We should unify all schools under one simple legal status. Opponents of reform are full of sound and fury, signifying nothing.
Posts Tagged: The Budget
When more than 30 million of us regularly drink wine, why does the pub – not the wine bar – continue to represent political expediency?
Rediscovering the strong, municipal politics of the Nineteenth Century is the key to making Britain thrive in the Twenty First.
More power and control must be devolved to Cabinet members if we are to see the improvement in the quality of government that is now plainly necessary.
This zinger of a departure is about social justice as well as EU membership – and his farewell letter is a missile aimed at Osborne’s character and conduct.
“I am puzzled and disappointed that you have chosen to resign.”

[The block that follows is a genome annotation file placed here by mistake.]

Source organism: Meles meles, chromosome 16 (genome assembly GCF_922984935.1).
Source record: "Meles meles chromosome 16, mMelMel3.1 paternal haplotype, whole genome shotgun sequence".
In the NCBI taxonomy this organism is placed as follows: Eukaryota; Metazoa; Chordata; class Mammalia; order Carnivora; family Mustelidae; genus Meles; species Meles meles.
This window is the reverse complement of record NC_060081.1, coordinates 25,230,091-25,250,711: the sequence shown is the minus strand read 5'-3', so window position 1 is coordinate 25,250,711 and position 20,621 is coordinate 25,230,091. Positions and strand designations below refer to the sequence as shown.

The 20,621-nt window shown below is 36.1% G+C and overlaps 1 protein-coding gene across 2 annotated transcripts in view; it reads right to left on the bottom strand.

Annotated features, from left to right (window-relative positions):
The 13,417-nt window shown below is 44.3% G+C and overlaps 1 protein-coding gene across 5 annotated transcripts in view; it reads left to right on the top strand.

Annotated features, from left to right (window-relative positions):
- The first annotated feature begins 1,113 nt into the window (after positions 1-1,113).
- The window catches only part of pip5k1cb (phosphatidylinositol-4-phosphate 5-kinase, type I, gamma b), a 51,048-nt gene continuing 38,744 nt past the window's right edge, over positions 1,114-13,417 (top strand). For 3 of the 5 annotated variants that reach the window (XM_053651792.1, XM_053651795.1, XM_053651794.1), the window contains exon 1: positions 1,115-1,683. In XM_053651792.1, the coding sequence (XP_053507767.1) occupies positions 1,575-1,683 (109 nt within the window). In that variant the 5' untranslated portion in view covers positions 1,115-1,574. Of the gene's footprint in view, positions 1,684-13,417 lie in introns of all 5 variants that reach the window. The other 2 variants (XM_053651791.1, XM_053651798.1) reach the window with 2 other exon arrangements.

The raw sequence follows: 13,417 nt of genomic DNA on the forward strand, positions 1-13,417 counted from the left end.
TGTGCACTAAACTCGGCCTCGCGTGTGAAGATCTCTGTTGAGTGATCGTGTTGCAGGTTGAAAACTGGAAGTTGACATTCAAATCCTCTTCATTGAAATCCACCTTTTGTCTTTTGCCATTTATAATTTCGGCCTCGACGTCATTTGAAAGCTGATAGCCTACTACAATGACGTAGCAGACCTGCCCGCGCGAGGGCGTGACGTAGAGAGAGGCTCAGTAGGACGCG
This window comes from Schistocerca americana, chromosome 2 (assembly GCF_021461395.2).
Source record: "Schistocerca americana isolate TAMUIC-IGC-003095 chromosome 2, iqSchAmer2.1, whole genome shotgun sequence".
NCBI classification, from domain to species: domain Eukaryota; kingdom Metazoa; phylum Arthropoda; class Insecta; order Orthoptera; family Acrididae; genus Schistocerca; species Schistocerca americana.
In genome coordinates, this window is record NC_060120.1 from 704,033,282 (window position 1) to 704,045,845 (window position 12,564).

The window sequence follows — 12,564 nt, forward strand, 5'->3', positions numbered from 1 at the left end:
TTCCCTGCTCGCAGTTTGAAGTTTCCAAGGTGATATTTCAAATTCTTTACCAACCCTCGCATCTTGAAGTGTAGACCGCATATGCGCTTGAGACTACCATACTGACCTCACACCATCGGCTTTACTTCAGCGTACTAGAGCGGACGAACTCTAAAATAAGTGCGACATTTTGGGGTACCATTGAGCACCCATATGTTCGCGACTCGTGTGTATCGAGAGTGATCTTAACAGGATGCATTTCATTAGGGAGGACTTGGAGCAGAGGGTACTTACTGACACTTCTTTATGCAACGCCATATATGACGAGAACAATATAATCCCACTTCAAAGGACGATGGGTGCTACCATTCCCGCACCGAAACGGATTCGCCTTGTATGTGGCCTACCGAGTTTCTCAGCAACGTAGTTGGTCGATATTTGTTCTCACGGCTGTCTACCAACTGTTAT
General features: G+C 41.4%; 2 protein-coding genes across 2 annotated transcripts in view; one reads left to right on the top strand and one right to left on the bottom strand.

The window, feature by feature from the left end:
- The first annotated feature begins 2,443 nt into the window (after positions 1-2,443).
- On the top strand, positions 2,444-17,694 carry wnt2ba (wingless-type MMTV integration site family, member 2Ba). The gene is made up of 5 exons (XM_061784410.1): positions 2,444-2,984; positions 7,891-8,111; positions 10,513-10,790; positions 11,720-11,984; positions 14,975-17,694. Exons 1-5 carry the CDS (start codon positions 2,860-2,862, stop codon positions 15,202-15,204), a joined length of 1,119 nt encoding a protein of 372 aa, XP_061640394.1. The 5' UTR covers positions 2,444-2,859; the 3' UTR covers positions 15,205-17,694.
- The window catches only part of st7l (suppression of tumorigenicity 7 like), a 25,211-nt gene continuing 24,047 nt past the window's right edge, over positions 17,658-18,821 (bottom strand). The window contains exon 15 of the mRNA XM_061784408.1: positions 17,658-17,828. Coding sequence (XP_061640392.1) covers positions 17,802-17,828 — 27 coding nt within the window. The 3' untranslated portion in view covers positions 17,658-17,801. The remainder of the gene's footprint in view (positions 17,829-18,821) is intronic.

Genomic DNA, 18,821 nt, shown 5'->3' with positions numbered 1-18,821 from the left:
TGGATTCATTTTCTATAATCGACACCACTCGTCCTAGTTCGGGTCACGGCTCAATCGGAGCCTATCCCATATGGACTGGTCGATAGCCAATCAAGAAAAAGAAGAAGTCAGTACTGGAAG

I am unable to watch passively…fiscal self imposed restraints that I believe are more and more perceived as distinctly political rather than in the national economic interest.”
Plus: Contrite Soubry. Ashcroft’s Party. The Chancellor’s forecasts and the OBR’s admission. P.S: Re those Clarke memoirs, I admit that I can’t wait to read them.
James Sproule: Osborne has posed problems for business recently. But this Budget was, on balance, good news.
Especially so for smaller firms and entrepreneurs.
It felt more like a pre-election than a post-election one – and was shot through by a sense of the Chancellor’s political mortality.
And evidence from abroad suggests that it will fail in its declared aim of reducing obesity.
The Chancellor’s Budget Statement in full.
The Chancellor was a commanding figure, Jeremy Corbyn could do nothing to spoil things for him, and Andrew Tyrie will now check whether the figures add up.
The Chancellor should resist the temptation to ease the path to June’s referendum and further his leadership ambitions.
The former Chancellor champions further reductions in the rate of spending and further tax rises – such as a hike in fuel duty.